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It's often said that pulse compression gives you a gain proportional to the time-bandwidth product (otherwise known as the pulse compression ratio, or $PCR$). This is a really misleading statement, and it had me confused enough to sit down and think about it for awhile. I thought I'd share some of my findings that I pieced together from both reading the ...


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You also see this on Spectrum Analyzers; "video bandwidth" for the same reason: the video is the output voltage from the power detector used to drive the vertical on a display (when the horizontal is the sweep), or in the case of the polar displays used to drive the radius where the sweep drives the angle. Since it is used for the display signal it is ...


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The answer is yes but one has to specify $B_n$ properly to avoide possible confusions. In case if one uses a pulse compression, the bandwidth through which the receiver collects the noise will normally be $B_n = \beta_c$. Then, the "new" signal-to-noise ratio should be written as: $SNR = \dfrac{P_TG_TG_R\lambda^2\sigma{P_g}}{(4\pi)^3R^4(kT_{sys}\beta_c)} = \...


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Note that these definitions of effective duration and effective bandwidth are only useful for very specific signals, namely for (real-valued) low-pass signals that are even and centered around $t=0$. This implies that their Fourier transform is also real-valued, even and centered around $\omega=0$, and, consequently, the same definition of width can be used. ...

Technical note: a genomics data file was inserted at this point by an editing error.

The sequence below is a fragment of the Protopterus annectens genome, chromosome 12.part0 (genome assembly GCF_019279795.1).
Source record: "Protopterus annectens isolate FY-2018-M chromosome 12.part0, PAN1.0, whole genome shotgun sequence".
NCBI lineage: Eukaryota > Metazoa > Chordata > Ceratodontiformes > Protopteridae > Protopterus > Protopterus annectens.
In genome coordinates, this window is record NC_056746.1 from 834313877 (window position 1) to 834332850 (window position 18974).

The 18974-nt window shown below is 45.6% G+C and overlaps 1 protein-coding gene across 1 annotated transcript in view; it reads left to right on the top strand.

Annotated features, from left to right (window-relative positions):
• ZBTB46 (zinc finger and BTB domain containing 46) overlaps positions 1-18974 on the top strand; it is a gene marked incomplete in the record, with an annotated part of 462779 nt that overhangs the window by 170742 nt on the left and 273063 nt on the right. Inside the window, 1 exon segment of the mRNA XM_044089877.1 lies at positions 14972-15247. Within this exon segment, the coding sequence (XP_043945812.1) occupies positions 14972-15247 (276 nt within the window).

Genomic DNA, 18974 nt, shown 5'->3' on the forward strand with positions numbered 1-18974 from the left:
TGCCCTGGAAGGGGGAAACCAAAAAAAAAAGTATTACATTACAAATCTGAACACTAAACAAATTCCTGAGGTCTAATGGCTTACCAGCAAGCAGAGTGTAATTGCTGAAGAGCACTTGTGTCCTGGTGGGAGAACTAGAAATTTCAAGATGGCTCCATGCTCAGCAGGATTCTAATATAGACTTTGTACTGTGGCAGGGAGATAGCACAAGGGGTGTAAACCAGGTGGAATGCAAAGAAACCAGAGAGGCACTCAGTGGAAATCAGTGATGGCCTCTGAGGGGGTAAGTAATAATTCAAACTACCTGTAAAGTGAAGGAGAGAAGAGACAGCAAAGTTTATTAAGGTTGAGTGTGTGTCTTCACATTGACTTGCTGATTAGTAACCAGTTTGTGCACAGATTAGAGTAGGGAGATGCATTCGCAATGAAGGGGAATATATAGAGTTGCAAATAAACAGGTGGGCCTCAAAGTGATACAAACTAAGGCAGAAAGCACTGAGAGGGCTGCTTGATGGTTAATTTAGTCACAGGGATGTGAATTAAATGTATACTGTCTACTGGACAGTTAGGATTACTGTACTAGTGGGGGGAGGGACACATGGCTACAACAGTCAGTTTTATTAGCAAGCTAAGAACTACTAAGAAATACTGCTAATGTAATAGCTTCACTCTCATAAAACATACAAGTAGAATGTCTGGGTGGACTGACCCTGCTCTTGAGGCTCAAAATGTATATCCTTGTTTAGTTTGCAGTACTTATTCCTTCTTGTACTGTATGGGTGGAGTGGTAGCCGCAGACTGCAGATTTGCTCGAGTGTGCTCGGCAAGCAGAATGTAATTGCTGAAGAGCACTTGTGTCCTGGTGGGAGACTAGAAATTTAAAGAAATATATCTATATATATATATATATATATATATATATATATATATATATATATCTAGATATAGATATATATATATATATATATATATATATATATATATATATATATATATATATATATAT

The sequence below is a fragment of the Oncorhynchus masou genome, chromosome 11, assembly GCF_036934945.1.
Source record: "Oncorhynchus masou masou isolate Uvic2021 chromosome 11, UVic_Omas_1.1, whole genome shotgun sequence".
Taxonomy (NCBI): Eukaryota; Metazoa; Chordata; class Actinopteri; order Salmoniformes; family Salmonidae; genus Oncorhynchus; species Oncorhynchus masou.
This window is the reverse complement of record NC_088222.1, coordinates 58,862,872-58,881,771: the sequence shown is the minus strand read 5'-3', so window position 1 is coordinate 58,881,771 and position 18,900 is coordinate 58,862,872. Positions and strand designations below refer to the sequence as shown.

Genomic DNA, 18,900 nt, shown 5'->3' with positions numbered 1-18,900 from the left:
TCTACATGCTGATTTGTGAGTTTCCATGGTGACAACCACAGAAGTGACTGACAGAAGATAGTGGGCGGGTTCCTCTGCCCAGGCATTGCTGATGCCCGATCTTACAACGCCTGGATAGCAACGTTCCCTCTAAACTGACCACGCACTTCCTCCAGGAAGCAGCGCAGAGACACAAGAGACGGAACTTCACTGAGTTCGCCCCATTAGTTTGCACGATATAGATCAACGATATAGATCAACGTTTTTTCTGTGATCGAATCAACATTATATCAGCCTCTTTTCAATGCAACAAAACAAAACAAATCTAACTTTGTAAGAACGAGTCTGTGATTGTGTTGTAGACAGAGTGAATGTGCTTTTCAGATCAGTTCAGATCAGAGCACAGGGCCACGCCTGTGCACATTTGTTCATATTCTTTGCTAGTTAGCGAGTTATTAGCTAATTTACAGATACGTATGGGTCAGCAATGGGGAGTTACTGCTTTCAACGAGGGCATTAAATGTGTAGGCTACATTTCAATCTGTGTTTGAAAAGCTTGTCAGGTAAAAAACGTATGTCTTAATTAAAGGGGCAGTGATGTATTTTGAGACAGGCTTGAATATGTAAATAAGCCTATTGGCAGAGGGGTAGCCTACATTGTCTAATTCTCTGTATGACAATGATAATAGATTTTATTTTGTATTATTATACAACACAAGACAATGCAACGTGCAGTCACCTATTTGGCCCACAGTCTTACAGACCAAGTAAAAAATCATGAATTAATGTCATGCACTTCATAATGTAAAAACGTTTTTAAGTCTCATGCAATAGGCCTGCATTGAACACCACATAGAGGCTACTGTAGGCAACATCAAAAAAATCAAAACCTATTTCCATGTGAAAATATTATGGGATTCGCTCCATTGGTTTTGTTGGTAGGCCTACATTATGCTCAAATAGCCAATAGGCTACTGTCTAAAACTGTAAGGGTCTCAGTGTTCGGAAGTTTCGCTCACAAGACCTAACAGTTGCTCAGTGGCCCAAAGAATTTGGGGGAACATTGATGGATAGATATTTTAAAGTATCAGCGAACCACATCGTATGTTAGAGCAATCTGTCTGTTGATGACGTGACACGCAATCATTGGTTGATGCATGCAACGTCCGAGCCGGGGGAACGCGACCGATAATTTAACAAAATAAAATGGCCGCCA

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So, to give you something to read up on first, the channel you describe is a Rician or Rayleigh channel, depending on whether you have a dominant line-of-sight path or not. So, as a first approach, to delay something in time, you don't have to shift it by a whole sample – you can also do it in frequency domain, by DFT'ing your signal, multiplying it with a $...


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The ambiguity function is used in radar systems to get the distance and the relative speed of a moving object with respect to the transmitter. Is called ambiguity because it also tells about the ability to distinguish objects that are close between them and with a similar vector velocity. The ideal ambiguity function is a Delta function in both domains. ...


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If we wanted to add a nuance, the "gate" is the actual switching on of the receiver for the duration of observing the reflected signal (which can be as narrow as a single sample, which even a single sample for analog to digital conversions is an integrated observation over a sample time), while the range bin is which "gate" you are in. (Imagine a receiver ...


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Its very simple: The time domain signal per range gate should be windowed (e.g. hamming, blackman-harris, etc.) to avoid ringing, then a FFT per range gate should be calculated. All that is left is to arrange everything in a matrix where each row is a frequency bin and each column is a range bin. (or vice versa).


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Remember that phase is usually only defined on the $[0;2\pi[$ interval (or on $[-\pi;+\pi[$). When you do that $\mod 2\pi$ operation on your graphs, you'll notice that there's no significant difference between your two plots.